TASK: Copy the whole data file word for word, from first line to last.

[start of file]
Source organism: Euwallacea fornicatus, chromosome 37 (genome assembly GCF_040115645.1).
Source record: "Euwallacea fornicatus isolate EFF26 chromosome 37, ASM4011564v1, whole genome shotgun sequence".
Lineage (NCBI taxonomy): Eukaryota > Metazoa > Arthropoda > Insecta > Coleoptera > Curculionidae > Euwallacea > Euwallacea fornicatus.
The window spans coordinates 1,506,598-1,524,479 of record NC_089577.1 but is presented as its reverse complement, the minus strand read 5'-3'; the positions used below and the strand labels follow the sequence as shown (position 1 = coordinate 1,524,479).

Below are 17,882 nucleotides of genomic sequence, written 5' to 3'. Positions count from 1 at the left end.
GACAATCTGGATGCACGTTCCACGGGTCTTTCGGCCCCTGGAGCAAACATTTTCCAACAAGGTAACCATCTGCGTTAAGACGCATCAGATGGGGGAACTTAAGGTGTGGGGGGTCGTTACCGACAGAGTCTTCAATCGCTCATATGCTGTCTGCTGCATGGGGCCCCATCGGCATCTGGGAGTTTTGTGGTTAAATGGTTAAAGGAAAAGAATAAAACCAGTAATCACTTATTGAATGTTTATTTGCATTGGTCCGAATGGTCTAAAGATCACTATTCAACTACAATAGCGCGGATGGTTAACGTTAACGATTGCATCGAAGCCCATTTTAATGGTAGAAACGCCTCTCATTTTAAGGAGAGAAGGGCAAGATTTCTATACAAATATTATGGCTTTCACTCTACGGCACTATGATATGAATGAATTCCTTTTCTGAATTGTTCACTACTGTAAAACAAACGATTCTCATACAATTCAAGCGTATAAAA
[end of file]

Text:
Source organism: Euwallacea fornicatus, chromosome 37 (genome assembly GCF_040115645.1).
Source record: "Euwallacea fornicatus isolate EFF26 chromosome 37, ASM4011564v1, whole genome shotgun sequence".
Lineage (NCBI taxonomy): Eukaryota > Metazoa > Arthropoda > Insecta > Coleoptera > Curculionidae > Euwallacea > Euwallacea fornicatus.
The window spans coordinates 1,506,598-1,524,479 of record NC_089577.1 but is presented as its reverse complement, the minus strand read 5'-3'; the positions used below and the strand labels follow the sequence as shown (position 1 = coordinate 1,524,479).

Below are 17,882 nucleotides of genomic sequence, written 5' to 3'. Positions count from 1 at the left end.
GACAATCTGGATGCACGTTCCACGGGTCTTTCGGCCCCTGGAGCAAACATTTTCCAACAAGGTAACCATCTGCGTTAAGACGCATCAGATGGGGGAACTTAAGGTGTGGGGGGTCGTTACCGACAGAGTCTTCAATCGCTCATATGCTGTCTGCTGCATGGGGCCCCATCGGCATCTGGGAGTTTTGTGGTTAAATGGTTAAAGGAAAAGAATAAAACCAGTAATCACTTATTGAATGTTTATTTGCATTGGTCCGAATGGTCTAAAGATCACTATTCAACTACAATAGCGCGGATGGTTAACGTTAACGATTGCATCGAAGCCCATTTTAATGGTAGAAACGCCTCTCATTTTAAGGAGAGAAGGGCAAGATTTCTATACAAATATTATGGCTTTCACTCTACGGCACTATGATATGAATGAATTCCTTTTCTGAATTGTTCACTACTGTAAAACAAACGATTCTCATACAATTCAAGCGTATAAAA